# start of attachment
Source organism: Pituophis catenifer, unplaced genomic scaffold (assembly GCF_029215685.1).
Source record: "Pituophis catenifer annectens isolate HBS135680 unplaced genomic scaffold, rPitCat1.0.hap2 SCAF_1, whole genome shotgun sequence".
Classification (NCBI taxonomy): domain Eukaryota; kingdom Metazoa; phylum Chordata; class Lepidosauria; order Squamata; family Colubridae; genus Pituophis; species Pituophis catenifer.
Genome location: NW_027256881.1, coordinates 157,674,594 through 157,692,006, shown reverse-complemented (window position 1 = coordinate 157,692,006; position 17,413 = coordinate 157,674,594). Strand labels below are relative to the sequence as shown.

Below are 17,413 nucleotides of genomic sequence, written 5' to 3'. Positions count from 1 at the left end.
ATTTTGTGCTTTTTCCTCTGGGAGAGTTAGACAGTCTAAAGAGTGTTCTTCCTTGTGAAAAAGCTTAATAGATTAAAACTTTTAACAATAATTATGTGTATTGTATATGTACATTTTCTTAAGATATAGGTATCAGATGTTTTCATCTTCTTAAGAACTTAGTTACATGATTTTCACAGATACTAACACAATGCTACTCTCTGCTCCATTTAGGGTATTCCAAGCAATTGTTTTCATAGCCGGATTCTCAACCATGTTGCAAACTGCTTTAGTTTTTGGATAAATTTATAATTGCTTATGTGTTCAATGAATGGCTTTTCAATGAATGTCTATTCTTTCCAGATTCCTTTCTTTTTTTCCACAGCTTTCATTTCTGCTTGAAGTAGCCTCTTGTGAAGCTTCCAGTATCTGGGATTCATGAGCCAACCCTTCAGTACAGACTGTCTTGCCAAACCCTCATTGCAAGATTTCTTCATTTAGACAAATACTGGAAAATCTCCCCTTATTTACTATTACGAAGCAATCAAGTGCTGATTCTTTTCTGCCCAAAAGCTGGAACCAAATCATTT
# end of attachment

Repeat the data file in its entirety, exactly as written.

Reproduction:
Source organism: Pituophis catenifer, unplaced genomic scaffold (assembly GCF_029215685.1).
Source record: "Pituophis catenifer annectens isolate HBS135680 unplaced genomic scaffold, rPitCat1.0.hap2 SCAF_1, whole genome shotgun sequence".
Classification (NCBI taxonomy): domain Eukaryota; kingdom Metazoa; phylum Chordata; class Lepidosauria; order Squamata; family Colubridae; genus Pituophis; species Pituophis catenifer.
Genome location: NW_027256881.1, coordinates 157,674,594 through 157,692,006, shown reverse-complemented (window position 1 = coordinate 157,692,006; position 17,413 = coordinate 157,674,594). Strand labels below are relative to the sequence as shown.

Below are 17,413 nucleotides of genomic sequence, written 5' to 3'. Positions count from 1 at the left end.
ATTTTGTGCTTTTTCCTCTGGGAGAGTTAGACAGTCTAAAGAGTGTTCTTCCTTGTGAAAAAGCTTAATAGATTAAAACTTTTAACAATAATTATGTGTATTGTATATGTACATTTTCTTAAGATATAGGTATCAGATGTTTTCATCTTCTTAAGAACTTAGTTACATGATTTTCACAGATACTAACACAATGCTACTCTCTGCTCCATTTAGGGTATTCCAAGCAATTGTTTTCATAGCCGGATTCTCAACCATGTTGCAAACTGCTTTAGTTTTTGGATAAATTTATAATTGCTTATGTGTTCAATGAATGGCTTTTCAATGAATGTCTATTCTTTCCAGATTCCTTTCTTTTTTTCCACAGCTTTCATTTCTGCTTGAAGTAGCCTCTTGTGAAGCTTCCAGTATCTGGGATTCATGAGCCAACCCTTCAGTACAGACTGTCTTGCCAAACCCTCATTGCAAGATTTCTTCATTTAGACAAATACTGGAAAATCTCCCCTTATTTACTATTACGAAGCAATCAAGTGCTGATTCTTTTCTGCCCAAAAGCTGGAACCAAATCATTT